This was the first year for the Outrun Backyard Ultra, ultrarunner Dave Proctor‘s new backyard ultra near Calgary where the special guest and honorary race director was Laz Lake, race director of the Barkley Marathons. The first year is always a challenge for a new race, but this weekend southern Alberta saw more rain than they’ve had in years, resulting in shin-deep mud, and not one, but two mid-race course changes.
Part of the 6.7K loop was on the Millarville racetrack, which was a sea of deep mud, thanks to the rain. At one point Proctor was forced to move that portion of the course to the inside of the track, where it was not muddy, which was a great relief to the runners who were still in the race. From 150 runners at the start, the numbers dropped to 50, then 30, then 20, then the final two.
All Proctor could talk about after it was over was the heroism displayed by Kevin Barata of Abbotsford BC, who stayed in the race well past the point of exhaustion in order that Matt Shepard of Valleyview, Alta., the eventual winner (whom he had never met before this race), could get a golden ticket into Big’s Backyard Ultra this fall. (Shepard needed at least 32 loops of the 6.7K loop in order to qualify, and if Barata quit before 31 loops, Shepard would be declared the winner and the race would be over, with no golden ticket.)
“When it comes to sportsmanship, I’ve seen some incredible things,” Proctor told us after the race, “but I’ve never seen that level of sportsmanship. Everyone knew what was happening… And when Laz rang the bell to start the 32nd lap, Kevin took one step on the course, hugged Matt and said ‘get the hell out of here.’ Matt ran the final lap in 40 minutes or something, and Kevin fell over, finally allowed to rest. That’s what’s so beautiful about this backyard style [of racing].”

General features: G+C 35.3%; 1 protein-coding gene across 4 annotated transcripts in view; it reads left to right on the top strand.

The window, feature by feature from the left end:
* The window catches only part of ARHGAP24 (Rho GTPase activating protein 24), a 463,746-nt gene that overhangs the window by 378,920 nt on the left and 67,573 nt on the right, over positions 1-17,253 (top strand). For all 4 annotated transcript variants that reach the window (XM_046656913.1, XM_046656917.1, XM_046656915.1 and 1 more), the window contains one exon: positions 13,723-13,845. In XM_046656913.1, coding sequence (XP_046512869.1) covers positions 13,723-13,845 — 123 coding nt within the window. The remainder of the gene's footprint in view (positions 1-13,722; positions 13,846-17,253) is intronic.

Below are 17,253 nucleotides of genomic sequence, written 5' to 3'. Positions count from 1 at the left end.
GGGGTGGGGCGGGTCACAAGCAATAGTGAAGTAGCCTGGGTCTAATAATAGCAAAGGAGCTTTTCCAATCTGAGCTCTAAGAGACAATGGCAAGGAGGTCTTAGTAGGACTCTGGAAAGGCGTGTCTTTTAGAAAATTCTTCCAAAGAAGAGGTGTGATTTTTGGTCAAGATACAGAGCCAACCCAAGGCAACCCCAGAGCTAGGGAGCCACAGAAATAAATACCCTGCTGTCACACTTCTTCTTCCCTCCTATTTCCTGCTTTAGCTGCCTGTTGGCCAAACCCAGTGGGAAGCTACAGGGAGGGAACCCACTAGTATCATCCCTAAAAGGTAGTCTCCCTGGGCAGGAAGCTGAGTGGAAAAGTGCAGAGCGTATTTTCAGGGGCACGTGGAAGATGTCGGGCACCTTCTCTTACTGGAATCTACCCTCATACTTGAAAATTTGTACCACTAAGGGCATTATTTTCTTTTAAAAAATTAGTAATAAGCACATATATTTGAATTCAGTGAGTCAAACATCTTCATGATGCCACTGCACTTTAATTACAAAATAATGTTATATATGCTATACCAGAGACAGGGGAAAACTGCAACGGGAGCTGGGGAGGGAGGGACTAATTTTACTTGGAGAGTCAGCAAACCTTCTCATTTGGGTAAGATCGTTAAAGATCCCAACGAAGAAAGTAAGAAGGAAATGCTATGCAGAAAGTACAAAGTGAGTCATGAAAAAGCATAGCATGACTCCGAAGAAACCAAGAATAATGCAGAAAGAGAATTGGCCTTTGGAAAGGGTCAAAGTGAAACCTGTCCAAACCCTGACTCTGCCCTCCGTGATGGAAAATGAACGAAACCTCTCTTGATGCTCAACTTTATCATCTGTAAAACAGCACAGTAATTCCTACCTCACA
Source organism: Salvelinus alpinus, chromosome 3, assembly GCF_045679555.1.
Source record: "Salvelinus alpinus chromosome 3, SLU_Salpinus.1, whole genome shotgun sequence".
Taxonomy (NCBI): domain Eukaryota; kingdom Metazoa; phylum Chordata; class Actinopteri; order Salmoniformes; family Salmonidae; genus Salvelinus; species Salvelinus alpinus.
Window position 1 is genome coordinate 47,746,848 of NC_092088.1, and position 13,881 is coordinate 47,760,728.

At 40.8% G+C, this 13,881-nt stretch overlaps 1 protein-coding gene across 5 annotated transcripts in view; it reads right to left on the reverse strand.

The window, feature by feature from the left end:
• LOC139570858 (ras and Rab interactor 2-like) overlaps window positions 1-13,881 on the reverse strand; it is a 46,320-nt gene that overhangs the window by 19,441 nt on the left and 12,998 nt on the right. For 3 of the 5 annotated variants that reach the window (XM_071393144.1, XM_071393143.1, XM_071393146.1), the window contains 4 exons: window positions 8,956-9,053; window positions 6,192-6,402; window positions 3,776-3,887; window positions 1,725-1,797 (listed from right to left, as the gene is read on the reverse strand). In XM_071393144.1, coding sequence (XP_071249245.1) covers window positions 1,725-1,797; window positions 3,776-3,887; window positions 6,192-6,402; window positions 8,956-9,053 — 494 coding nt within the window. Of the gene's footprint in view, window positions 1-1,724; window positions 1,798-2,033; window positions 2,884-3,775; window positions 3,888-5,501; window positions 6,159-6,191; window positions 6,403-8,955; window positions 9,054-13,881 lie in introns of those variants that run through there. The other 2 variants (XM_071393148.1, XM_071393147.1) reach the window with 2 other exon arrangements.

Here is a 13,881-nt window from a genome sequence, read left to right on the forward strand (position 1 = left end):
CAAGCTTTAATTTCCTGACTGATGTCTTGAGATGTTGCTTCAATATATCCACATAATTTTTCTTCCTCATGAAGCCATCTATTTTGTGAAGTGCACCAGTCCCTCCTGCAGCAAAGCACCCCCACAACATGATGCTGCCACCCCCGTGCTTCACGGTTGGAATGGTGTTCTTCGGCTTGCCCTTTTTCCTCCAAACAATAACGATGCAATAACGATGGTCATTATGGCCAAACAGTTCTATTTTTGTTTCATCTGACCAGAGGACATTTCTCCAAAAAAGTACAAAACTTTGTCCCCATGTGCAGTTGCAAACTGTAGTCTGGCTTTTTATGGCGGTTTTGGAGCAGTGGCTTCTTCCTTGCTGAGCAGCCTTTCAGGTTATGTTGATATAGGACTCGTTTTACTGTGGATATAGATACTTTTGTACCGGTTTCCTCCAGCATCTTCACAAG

Eventually, the rain stopped. From the dropped down to 50, 20, then 10 warriors. Day came up next day, saw who the real warriors were. 32 hours.
Emilie Mann was the last female standing, with 16 hours/loops. Mann won the 2019 Canadian Long Distance Mountain Running Championship in May.
Laz said Proctor did “a really good job” directing his first backyard ultra. “He had a lot of challenges as race director because of high water and mud–making two course changes mid-event is a pretty good feat,” he told us by phone after the race. “You have to be a race director to appreciate how difficult that is–to be able to move on the fly when you’re trying to stick to a precise distance.” Laz said he was exhausted from lack of sleep and all the sugar and caffeine he’d consumed over the past couple of days.